You get to deduct your expenses like electricity costs, rent, depreciation on the mining machines, etc. to arrive at the compensation that needs to be reported to the tax authorities.

Whether you dispose of the coins received through mining or airdrops is not relevant, the date of receipt will be when you recognize your income at market value for tax purposes.

Note: Whether mining is legal in your place of residence is an aspect you need to look into, which is beyond the scope of this article.

Expert ViewExpert view
Pat Larsen, CEO at Crypto Tax Software company ZenLedger, reminds us that “any coins that you earn as a miner while processing transactions are considered income by the US government and treated as such. Then, if you hold onto the mining reward and later sell it at a gain, there is a capital gains component as well. So at time or mining reward, the coin you received is considered income at the market price of the coin. If you hold the coin for a period of time and sell it later for a profit, that profit will be taxed as a capital gain.”

Best Practice 4: Don’t forget the FinCEN (FBAR) and FATCA reporting

Cryptocurrency transactions pose yet another added obligation for Americans (your country may have something similar, our friends tell us that India and the United Kingdom have similar reporting).

Any financial assets, including Cryptocurrency, held outside the US will have to be reported to two agencies once the specific threshold is met, i) United States Treasury; ii) Internal Revenue Service:

filing crypto tax

  • FinCEN Form 114: this is a disclosure filed with the United States Treasury whenever aggregate of your foreign financial accounts reaches $10,000.  Remember, for the purposes of $10,000, you have to add balances in all the accounts, once the threshold is met, every foreign financial account has to be disclosed. Our FREE guide goes into greater detail.
  • FATCA:  If you don’t know what FATCA is, probably, you should talk to a tax professional.  One of the inadvertent consequence of having crypto transaction is that it could trigger FATCA reporting. While the reporting thresholds are higher than FBAR, you want to make sure you are compliant with FATCA regulations.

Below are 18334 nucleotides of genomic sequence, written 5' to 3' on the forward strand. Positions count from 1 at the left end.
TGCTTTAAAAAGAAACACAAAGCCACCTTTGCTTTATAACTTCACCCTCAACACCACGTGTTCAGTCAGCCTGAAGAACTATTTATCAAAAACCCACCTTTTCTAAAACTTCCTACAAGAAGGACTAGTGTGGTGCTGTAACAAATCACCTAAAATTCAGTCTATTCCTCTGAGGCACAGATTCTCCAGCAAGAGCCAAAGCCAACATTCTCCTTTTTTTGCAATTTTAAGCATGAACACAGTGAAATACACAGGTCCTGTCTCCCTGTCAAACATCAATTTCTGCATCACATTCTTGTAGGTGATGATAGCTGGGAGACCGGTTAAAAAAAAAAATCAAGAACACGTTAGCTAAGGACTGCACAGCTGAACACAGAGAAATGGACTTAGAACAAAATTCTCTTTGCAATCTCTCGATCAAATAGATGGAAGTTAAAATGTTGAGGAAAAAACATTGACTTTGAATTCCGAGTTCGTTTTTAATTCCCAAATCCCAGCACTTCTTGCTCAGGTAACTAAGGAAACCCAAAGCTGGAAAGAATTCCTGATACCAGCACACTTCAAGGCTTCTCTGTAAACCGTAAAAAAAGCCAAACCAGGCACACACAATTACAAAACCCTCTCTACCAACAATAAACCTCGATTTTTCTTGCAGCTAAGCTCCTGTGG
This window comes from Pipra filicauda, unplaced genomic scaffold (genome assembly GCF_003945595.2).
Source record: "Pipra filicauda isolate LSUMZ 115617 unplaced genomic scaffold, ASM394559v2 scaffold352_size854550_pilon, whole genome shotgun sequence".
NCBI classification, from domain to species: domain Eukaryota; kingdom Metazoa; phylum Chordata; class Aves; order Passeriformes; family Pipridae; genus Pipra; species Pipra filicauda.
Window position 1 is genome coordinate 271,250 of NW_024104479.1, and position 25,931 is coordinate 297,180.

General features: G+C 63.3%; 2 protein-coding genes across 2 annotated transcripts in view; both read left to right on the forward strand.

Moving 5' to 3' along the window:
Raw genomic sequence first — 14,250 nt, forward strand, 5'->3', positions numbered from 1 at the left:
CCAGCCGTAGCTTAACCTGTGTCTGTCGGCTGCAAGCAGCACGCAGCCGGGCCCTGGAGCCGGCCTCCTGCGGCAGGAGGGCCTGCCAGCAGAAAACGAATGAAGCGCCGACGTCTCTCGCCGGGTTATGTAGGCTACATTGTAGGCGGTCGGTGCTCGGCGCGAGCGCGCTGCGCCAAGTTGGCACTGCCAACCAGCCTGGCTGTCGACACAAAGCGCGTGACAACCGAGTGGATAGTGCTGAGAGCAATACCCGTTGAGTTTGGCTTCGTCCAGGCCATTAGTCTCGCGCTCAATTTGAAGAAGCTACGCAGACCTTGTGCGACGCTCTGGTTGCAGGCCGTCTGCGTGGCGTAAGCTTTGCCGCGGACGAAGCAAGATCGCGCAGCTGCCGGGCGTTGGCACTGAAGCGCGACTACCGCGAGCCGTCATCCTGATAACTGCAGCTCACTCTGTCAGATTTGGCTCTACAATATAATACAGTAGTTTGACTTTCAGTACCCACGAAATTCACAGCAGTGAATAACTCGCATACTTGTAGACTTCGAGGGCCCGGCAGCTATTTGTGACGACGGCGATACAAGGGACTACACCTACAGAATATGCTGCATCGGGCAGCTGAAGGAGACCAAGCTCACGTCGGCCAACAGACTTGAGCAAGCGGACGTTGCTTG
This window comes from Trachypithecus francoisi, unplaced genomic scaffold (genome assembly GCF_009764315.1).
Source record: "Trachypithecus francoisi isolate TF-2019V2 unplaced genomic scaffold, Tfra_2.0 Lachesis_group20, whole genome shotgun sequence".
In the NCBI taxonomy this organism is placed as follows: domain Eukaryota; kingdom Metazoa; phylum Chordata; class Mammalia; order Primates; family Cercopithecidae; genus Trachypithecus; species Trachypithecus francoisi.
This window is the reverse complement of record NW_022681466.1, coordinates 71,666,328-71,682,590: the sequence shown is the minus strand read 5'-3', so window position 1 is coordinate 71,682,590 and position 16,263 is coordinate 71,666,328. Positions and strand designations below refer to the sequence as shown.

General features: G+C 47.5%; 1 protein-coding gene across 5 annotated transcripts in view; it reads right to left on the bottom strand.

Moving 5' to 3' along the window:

The penalties for not disclosing overseas holding are different from the IRS penalties for not paying taxes. Government agencies are constantly trying to monitor the flow of cryptocurrency that may be trying to get around sanctions or get too bad actors around the world. The IRS focused heavily on revealing Swiss bank accounts and they are looking closely at crypto now too.

Expert ViewExpert view

Jason Bierly from Aprio conveys that while there is “no formal regulatory / tax guidance as it relates to cryptocurrency. We are interpreting current legislation to apply the US$10,000 threshold across all foreign exchanges for FBARs.

Non-willful violations come with a potential penalty for not filing is $10,000. The willful neglect penalty is greater of $100,000 or 50% of the amount in the account for each violation.

Filing Form 8938 does not relieve you of the requirement to file FinCEN Form 114, Report of Foreign Bank and Financial Accounts (FBAR). Failure to file Form 8938 comes with a $10,000 penalty.”

Best Practice 5: Choosing the right Tax Method to use 

Right Cryptocurrency Tax software

While filling crypto tax software like Cointracking provide multiple methods to use, not all of these methods are accepted in every country.  You need to first check which method you want to use and if you can consistently keep using that method.

  • First In First Out (FIFO): This method reports transactions as though the crypto you bought at the beginning is sold first.  Depending on when you bought your crypto – this may result in a higher or lower tax. This is the most widely used and generally used method.